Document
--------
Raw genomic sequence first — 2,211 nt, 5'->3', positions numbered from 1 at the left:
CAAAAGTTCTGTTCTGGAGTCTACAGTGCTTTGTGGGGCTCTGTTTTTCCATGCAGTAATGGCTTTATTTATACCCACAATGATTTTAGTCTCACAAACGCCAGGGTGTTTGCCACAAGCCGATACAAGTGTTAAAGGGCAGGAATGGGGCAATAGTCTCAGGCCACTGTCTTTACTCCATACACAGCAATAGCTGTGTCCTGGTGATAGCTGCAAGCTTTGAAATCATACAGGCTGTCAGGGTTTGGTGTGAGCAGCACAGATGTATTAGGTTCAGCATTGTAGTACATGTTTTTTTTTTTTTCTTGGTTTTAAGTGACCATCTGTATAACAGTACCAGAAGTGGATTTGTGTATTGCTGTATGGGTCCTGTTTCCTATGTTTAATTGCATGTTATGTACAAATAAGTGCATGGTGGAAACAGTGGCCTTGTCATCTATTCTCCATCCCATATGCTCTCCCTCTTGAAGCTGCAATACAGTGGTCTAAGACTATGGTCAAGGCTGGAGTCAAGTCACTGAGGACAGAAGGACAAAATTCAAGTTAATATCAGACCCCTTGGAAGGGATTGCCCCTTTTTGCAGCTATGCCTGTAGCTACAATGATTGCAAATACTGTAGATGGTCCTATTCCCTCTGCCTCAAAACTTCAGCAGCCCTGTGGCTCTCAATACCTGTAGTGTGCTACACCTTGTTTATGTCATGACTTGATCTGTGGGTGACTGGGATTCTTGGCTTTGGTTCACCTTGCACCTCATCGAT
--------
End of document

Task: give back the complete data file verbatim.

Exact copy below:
Raw genomic sequence first — 2,211 nt, 5'->3', positions numbered from 1 at the left:
CAAAAGTTCTGTTCTGGAGTCTACAGTGCTTTGTGGGGCTCTGTTTTTCCATGCAGTAATGGCTTTATTTATACCCACAATGATTTTAGTCTCACAAACGCCAGGGTGTTTGCCACAAGCCGATACAAGTGTTAAAGGGCAGGAATGGGGCAATAGTCTCAGGCCACTGTCTTTACTCCATACACAGCAATAGCTGTGTCCTGGTGATAGCTGCAAGCTTTGAAATCATACAGGCTGTCAGGGTTTGGTGTGAGCAGCACAGATGTATTAGGTTCAGCATTGTAGTACATGTTTTTTTTTTTTTCTTGGTTTTAAGTGACCATCTGTATAACAGTACCAGAAGTGGATTTGTGTATTGCTGTATGGGTCCTGTTTCCTATGTTTAATTGCATGTTATGTACAAATAAGTGCATGGTGGAAACAGTGGCCTTGTCATCTATTCTCCATCCCATATGCTCTCCCTCTTGAAGCTGCAATACAGTGGTCTAAGACTATGGTCAAGGCTGGAGTCAAGTCACTGAGGACAGAAGGACAAAATTCAAGTTAATATCAGACCCCTTGGAAGGGATTGCCCCTTTTTGCAGCTATGCCTGTAGCTACAATGATTGCAAATACTGTAGATGGTCCTATTCCCTCTGCCTCAAAACTTCAGCAGCCCTGTGGCTCTCAATACCTGTAGTGTGCTACACCTTGTTTATGTCATGACTTGATCTGTGGGTGACTGGGATTCTTGGCTTTGGTTCACCTTGCACCTCATCGAT